Sitting on that couch in the head coach's office, Orgeron wants to make one thing clear. He's done trying to convince everyone how much he has changed since Ole Miss. "Whether people believe that or not, I'm not out there to prove that," he says. "This is for the team. This is for the players." The office is barren save for a TV on the wall. Less than two months ago, it overflowed with the collected knick-knacks of an 11-year tenure that included two SEC titles and a national championship. The coach who has the job in January will decorate it. "We would love to have 'interim' removed from the front of his name," Kelly says. "But we don't know what's going to happen. I feel like whatever does happen, we will be prepared. Nothing will ever catch us off guard and shock us like the SC ordeal." Orgeron can't control what AD Alleva will do. He can't control what LSU president F. King Alexander or the trustees will do. He can only work down his list.
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Asked rapid-fire if any vestiges remain from the Ole Miss days, Orgeron repeatedly shakes his head and says no. Coaches and managers don't have to dive on fumbles anymore. Video staffers get more than four hours a day at home. No reporters have been challenged to a fight. Orgeron doesn't treat injury information like state secrets anymore. For example, LSU star tailback Leonard Fournette has an ankle injury. Before each game, Orgeron volunteered that the ankle would keep Fournette out against Missouri, against Florida (had the game been played as scheduled on Oct. 8) and against Southern Miss. And Orgeron told reporters this week that Fournette has declared himself ready to go against Ole Miss. For that decision, Orgeron will rely on trainer Jack Marucci. "This guy has the pulse of the team," Orgeron says of Marucci. He might not have said that of anyone at Ole Miss because he might not have trusted anyone enough. At LSU, he trusts Dave Aranda to run the defense. He trusts Pete Jenkins, the longtime friend hired to take over the defensive line for Orgeron after he was named interim coach at USC and at LSU. He trusts Steve Ensminger to run the offense.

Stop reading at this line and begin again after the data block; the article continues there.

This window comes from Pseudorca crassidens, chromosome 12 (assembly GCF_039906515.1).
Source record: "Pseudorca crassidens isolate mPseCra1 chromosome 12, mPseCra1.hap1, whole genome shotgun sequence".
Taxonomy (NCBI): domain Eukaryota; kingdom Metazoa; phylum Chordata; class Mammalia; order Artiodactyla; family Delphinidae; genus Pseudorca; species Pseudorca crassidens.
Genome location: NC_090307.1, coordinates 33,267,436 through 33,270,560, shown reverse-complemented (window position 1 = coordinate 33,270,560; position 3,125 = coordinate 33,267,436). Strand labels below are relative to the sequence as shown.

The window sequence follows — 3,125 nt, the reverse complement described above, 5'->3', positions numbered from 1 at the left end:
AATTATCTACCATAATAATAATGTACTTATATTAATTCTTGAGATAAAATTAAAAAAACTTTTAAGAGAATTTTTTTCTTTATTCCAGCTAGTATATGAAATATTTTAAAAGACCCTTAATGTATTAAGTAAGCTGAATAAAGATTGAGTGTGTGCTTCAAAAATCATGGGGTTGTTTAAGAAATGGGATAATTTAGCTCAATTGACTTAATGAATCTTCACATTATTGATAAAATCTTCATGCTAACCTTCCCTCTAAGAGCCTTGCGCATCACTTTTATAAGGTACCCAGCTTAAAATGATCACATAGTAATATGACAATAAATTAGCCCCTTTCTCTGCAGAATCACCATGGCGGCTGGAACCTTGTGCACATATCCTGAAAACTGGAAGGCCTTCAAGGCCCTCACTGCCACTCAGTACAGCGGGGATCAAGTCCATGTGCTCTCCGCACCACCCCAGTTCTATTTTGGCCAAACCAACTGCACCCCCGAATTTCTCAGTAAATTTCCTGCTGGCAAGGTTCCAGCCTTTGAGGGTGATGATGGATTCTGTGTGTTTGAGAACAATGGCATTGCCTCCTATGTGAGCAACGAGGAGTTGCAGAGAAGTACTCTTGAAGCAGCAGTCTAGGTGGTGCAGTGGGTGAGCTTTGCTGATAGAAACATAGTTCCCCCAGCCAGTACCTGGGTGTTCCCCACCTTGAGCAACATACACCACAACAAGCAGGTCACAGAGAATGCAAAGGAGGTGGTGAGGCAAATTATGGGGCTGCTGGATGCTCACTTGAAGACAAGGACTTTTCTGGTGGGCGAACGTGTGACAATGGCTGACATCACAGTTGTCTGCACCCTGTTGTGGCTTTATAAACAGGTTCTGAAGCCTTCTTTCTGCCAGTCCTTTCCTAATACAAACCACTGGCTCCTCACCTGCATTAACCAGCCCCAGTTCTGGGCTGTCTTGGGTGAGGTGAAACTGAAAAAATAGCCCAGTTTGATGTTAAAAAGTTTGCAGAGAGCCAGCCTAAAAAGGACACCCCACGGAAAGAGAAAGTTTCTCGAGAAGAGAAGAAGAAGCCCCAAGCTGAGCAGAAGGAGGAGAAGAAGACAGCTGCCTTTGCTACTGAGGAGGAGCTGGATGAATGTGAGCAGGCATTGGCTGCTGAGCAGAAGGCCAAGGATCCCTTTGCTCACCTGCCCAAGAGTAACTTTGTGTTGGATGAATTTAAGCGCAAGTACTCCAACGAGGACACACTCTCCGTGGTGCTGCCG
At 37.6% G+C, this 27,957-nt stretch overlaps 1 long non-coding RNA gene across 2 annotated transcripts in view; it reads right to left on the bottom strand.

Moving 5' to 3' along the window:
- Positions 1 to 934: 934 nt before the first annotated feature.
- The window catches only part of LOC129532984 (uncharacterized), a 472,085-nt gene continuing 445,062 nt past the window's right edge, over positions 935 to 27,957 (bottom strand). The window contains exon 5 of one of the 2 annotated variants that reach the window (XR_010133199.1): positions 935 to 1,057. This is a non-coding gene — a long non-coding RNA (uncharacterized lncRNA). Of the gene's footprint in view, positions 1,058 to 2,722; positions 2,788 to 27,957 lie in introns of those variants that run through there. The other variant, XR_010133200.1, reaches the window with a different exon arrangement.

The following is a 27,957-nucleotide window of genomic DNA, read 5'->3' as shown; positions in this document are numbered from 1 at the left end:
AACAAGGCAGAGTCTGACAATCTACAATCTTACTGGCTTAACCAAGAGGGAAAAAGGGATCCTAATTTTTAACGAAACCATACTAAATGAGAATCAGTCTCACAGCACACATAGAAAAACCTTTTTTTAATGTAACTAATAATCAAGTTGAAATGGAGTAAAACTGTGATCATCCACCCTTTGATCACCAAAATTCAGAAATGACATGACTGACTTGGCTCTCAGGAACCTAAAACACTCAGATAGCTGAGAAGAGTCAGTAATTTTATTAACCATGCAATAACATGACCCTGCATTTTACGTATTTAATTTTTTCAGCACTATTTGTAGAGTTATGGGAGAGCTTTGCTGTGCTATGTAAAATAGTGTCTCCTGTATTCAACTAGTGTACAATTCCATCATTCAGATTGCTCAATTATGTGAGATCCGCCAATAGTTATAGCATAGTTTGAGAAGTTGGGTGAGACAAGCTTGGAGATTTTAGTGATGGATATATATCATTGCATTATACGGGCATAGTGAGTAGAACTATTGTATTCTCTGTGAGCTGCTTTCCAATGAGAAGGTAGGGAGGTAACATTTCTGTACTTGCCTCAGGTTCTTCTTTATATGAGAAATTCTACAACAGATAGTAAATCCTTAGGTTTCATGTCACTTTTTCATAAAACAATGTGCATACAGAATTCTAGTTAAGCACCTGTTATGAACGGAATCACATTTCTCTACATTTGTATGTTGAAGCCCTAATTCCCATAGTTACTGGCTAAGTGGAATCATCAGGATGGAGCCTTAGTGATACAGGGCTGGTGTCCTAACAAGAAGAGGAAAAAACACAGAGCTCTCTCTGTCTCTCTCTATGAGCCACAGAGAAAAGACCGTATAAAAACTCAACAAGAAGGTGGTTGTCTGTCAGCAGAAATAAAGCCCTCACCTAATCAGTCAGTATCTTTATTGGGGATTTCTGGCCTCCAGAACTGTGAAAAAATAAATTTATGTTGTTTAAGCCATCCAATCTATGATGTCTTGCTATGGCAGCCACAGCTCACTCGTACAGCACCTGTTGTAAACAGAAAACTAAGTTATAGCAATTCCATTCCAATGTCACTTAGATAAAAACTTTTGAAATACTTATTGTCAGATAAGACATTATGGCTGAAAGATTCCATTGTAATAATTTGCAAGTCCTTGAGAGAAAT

Orgeron's chief suggestion has been to get the ball to receivers in space; in two games since Ensminger took over the offense, 10 different LSU players have caught passes. "There's so much talent on the bench that a lot of times have not been utilized," fullback J.D. Moore says. "We're putting the ball in playmakers' hands that maybe haven't had a chance to showcase their talent."
Practices have changed, too. Ninety-minute walkthroughs have shrunk to 45 minutes. Full-contact practices include less prolonged banging on scout-teamers in favor of a few quality reps matching first- and second-teamers. Players sprint between periods, but hardly anyone runs more than Orgeron. "He's going to run every play that we run," Moore says. "He's going to sprint down the field with us and back. And down. And back. He's doing as much work as we are."
He hasn't ditched all his old tricks. Derek Ponamsky, the Baton Rouge radio host Orgeron hired as his special assistant, was asked a few weeks ago to secure a bass drum. Multiple drums appeared near the desk of administrative coordinator Lois Stuckey. But this time, Orgeron only wanted the drum to keep the rhythm at weekly "heartbeat" meetings. Mornings remain percussion-free. He's also ditched the Red Bull.
"I switched to Monster," he says, smiling. "You've got to match the energy of an 18-year-old."
Not all the new ideas have worked perfectly. Orgeron gave the team victory milkshakes before a recent practice to celebrate the win against Missouri. Center-turned-offensive tackle Ethan Pocic drank a little of his, but he feared a full milkshake plus a full practice might end in projectile vomit. "Not my call," Pocic says. "I just work here." So perhaps the victory milkshakes would make a better post-practice tradition. Still, Orgeron's player-as-son philosophy seems to be working as well at LSU as it did at USC. "We're following him," Pocic says. "We believe in him. If Coach O told us to run through the wall, we'd do it."
He might have actually requested that at Ole Miss. Not anymore. Orgeron knows the only way he'll get to decorate the walls of that office is to keep winning, and the only way to keep winning is to earn the players' love and the staff's respect. "Once you feel comfortable in that role, it's a good feeling," Orgeron says. "Because you've worked to get there. It's just like a football player working on techniques and fundamentals. Finally, I've got it. Finally, I feel it."